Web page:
Adapting exotic things for non-exotic markets: how to replace authenticity with wedges & wedgies

14 Mar

You can sell some of the people yerba mate out of a real gourd—some of the time. Or you can sell all of them a low fat Mate Latte right now.

Camel toe gusset

As the world becomes smaller and your audience more cosmopolitan, that audience inherently becomes more cognizant about what makes it different from other audiences. This is when the savvy marketer pounce.

1. The category is: billion dollar ideas. The answer: A diamond shaped patch of material that allows you to move with freedom from Warrior II to Triangle. The question: What is a gusset?

Will also accept: Which seam ties together ancient India, Ayn Rand, Vancouver’s Yaletown, Goldman Sachs, and the outline of a human female’s labia majora? Or: What’s the holy grail of ethnic marketing? Or: What prevents “camel toe”?

Will not accept: “multicultural marketing.” (Even if you drew quotation marks around it.)

2. On the morning of February 14th, when I began sketching out a rough draft of—let’s call this a “white paper”—Wikipedia had defined “multicultural marketing” as “the practice of marketing to multiple audiences that are each descendant of a different ethnicity”—in contrast with ethnic marketing, “the practice of marketing to one audience of a certain ethnicity.”By lunchtime, the three-sentence definition had been updated nine times, with the latest proclaiming that “multicultural marketing can also be defined as ethnic marketing.” (The citation included a paper prepared by the University of Florida’s Institute of Food and Agricultural Sciences.) In either case, the goal remained: “to find cultural touch points such as language, traditions, celebrations, religion and any other concepts that may be relevant to the particular cultural audience.”

With that out of the way, I suspect there is really no definition of multicultural marketing that can articulate these ideas more profoundly than, say, listening to the last three minutes of Kanye West’s Monster, which thumps seamlessly out of an unexpectedly limp Jay-Z lament for “lost authenticity,” into what feels like the rhythmical equivalent of Dissociative Identity Disorder, laid out by Trinidadian-born Nicki Minaj—ne Onika Tanya Maraj (via Queens, NY)—who neatly noodles at the British Tamil rapper Mathangi “Maya” Arulpragasam (aka M.I.A), before the whitest guy they could find from Wisconsin, Justin Versnon (whose stage name Bon Iver is a loose French reference to “good winter”) closes out the track in a voice that’s been described as “a muppet on heroin.” Remember when we noted the scene on True Blood, where Lafayette Reynolds trips out on V with his boyfriend Jesus Valasquez? That’s the kind of visceral crucible that Kanye evokes.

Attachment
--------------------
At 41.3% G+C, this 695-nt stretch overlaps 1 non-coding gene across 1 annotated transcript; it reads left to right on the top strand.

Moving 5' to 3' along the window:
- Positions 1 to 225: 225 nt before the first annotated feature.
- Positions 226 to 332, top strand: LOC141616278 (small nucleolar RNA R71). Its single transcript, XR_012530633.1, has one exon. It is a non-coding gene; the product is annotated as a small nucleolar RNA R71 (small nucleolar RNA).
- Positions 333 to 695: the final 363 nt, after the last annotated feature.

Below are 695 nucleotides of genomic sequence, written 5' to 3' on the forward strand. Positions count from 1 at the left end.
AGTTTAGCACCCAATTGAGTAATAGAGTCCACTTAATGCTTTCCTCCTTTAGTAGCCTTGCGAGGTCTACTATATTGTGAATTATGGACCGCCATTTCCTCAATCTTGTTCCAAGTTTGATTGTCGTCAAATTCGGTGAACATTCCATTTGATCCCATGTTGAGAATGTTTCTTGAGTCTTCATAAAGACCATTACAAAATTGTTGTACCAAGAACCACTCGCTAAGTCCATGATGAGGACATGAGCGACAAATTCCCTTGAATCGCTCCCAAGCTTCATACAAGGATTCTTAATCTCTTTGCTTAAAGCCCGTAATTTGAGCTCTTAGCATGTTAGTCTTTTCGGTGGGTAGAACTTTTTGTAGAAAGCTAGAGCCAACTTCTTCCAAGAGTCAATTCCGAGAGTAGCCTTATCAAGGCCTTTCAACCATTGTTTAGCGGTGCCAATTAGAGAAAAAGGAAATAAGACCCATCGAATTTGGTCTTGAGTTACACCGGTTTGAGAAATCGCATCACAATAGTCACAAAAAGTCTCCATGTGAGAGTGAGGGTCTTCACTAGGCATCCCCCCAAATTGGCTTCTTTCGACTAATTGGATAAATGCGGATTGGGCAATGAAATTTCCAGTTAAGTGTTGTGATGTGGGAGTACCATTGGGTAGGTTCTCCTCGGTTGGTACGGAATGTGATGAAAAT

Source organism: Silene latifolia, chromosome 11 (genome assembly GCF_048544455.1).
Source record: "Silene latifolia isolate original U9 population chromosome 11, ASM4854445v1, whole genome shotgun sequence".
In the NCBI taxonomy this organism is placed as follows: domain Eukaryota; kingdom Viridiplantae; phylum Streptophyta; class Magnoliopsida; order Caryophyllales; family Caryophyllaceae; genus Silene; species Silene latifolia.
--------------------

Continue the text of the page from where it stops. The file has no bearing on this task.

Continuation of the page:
If you still don’t get it, spend a week riding the 7 train around Queens, NY.

If you’ve ever put the words “ninja” or “guru” on your business card, feel free to skip to the end.


Whatever definition you want to roll with, consider heeding the caveat about not taking the authenticity thing too literally. It’s one thing to open an ‘authentic’ El Salvadoran pupuseria in Kensington Market. If you want to pursue high level ethnic marketing, though, you need to turn those pupusas into Korean tacos.”

3. It’s not for nothing that the famously divisive Conservative strategist Jason Kenney’s “Building the Conservative Brand in Cultural Communities” campaign was referred to internally as “Very Ethnic.” Really, it’s an epiphany. Kenney, who has embraced the nickname “curry in a hurry”—and happens to moonlight as Canada’s Immigration Minister—goes to exceptional lengths in drawing this distinction. Canada is not multicultural—as we were so thoroughly taught in school—but “ethnic,” “very ethnic” and white bread. (For lack of much better expressions.)*

It’s not for nothing neither that marketers like to assert that in the future, multicultural marketing will just be called marketing. Ethnic marketing, on the other hand, is kindling for brands like Kenney that thrive on finding cultural wedges. Such wedges seem counterintuitive to the earnest “multicultural marketing” advice that’s been optimized for google searches, emphasizing tactics like “conscientious” and “sensitivity” and “everything to lose.” (Always boxed in quotation marks.) While coming at it from the opposite directon of Kenney’s Conservatives, Lululemon, which perfected the aforementioned gusset, blows the quotation marks off these politically correct multicultural marketing expressions.